Fred Foldvary on How to Govern Kosovo
|January 18, 2002||Posted by Staff under Archive, Progress Report, The Progress Report|
How to Govern Kosovo
by Fred E. Foldvary, Senior Editor
Now that a peace agreement between NATO and the government of Yugoslavia is imminent, there is an opportunity to put in a structure of governance conducive to social harmony. The main principle of harmonious governance is individual consent. Government is not to be imposed top down, but chosen bottom up, subject to the morality of universal natural law.
The Kosovo population had a majority of Muslim ethnic Albanians and a substantial minority of Orthodox Christian Serbs. The Serbs don’t want to live under Muslim Albanian rule. If the ethnic Albanians deserve autonomy, why not also the Serbs and other minorities?
Kosovo was made up of many small villages and a few larger towns. Harmonious social governance should decentralize power to the village and, within towns and cities, to small local neighborhoods. If the Serbs want to, they should be able to form separate village and town governments. Some Albanian Kosovars too may not wish to affiliate with the majority, but form a separate minority village government. For example, if the majority wishes to implement strict religious law, but a minority desires otherwise, they should be able to have their own separate government.
Each neighborhood would elect a council to handle local internal security and services. Then groups of about 30 councils would elect representatives to a higher-level government to handle regional affairs as well as to resolve disputes among the neighborhood councils. The second-level councils in turn would group and form third-level councils, and these would elect representatives to a fourth-level government for all of Kosovo. This creates a cellular government structure, each unit being a small group that knows and monitors its representatives.
By voting only for village-level councils, the Kosovars would have a genuine people’s democracy where they vote for representatives they know personally, and who are in tune with their values and culture. The Kosovars would be spared mass political campaigns that involves corruption, deception, and possible violence.
It will take tremendous resources to rebuild Kosovo and the rest of Yugoslavia, but this could be done rather quickly if the right policies are in place. San Francisco, for example, was devastated by the earthquake and fire of 1906, yet it quickly rebuilt and became a thriving city again. The main obstacle to rapid recovery is government interference that punishes folks if they try to build homes and restore their farms and businesses.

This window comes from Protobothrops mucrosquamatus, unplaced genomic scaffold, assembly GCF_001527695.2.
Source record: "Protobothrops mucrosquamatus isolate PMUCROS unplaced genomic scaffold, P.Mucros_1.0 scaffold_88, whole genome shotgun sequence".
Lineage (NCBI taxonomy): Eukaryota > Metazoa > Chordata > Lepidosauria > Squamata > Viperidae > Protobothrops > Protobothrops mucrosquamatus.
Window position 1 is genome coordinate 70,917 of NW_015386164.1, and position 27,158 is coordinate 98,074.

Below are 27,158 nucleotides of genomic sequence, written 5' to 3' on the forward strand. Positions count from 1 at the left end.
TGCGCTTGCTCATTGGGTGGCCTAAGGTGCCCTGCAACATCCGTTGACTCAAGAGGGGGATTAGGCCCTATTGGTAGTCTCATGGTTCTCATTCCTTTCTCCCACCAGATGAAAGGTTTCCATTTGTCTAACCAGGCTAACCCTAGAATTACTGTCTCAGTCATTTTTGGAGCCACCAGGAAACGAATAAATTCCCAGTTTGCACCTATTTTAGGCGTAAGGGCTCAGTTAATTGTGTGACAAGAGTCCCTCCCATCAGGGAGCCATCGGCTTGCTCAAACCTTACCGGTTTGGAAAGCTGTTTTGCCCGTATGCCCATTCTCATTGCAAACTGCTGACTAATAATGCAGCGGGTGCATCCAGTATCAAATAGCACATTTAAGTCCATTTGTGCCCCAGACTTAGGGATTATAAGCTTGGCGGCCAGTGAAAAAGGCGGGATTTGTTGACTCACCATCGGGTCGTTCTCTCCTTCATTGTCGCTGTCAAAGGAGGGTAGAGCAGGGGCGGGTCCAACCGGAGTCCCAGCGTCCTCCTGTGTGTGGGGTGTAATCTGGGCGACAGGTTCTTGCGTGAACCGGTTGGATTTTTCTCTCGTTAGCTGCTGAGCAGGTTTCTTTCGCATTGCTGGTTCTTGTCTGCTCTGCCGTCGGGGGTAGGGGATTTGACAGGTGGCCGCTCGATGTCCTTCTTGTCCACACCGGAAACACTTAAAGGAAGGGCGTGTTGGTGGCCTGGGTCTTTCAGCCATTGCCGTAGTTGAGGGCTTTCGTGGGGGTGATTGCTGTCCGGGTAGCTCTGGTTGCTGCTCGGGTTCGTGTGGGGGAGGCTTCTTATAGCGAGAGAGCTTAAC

To rebuild quickly, Kosovo should avoid taxing or restricting any peaceful and honest activity. The governments of Kosovo, at all levels, should obtain their revenue from land rent. As the economy recovers, the rent will rise and provide ever more revenue, reducing the need for foreign aid. Collecting the rent for public revenue will also prevent conflicts over the most valuable real estate, including the mineral areas of Kosovo.
If the land rent is not used for public revenue, then not only will the government resort to punitive taxation, making recovery long and painful, but the gains from rebuilding will flow to a few landowners rather than to all the people.
An opportunity is therefore at hand to rebuild Kosovo on a foundation of justice and economic recovery. Peacekeepers should be present everywhere to prevent violence. Households should be able to choose their own neighborhood governance. And public finance should be based on rent to avoid penalizing reconstruction.
Of course we know that cellular governance and rent-based public finance will not be implemented in Kosovo. The NATO occupiers will impose the dysfunctional systems of mass democracy, the welfare state, and punitive taxation. Why won’t they use the methods that promote prosperity and harmony? Because if these work wonders in Kosovo, the folks in the USA and Europe will ask why they can’t have these systems too. And that will threaten the elites and the special interests who control the Western governments.
Therefore we can expect a long, costly, and conflict-laden recovery for Yugoslavia and Kosovo. Part of the blame rests with the people in America and Europe, who in their ignorance, don’t know the keys to social harmony and prosperity. Greed feasts on ignorance and apathy. It is up to that small portion of the people who care and are not apathetic to overcome their ignorance so that the public can be aroused and demand to put in place the tools that will create lasting social peace and prosperity.
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Copyright 1999 by Fred E. Foldvary. All rights reserved. No part of this material may be reproduced or transmitted in any form or by any means, electronic or mechanical, which includes but is not limited to facsimile transmission, photocopying, recording, rekeying, or using any information storage or retrieval system, without giving full credit to Fred Foldvary and The Progress Report.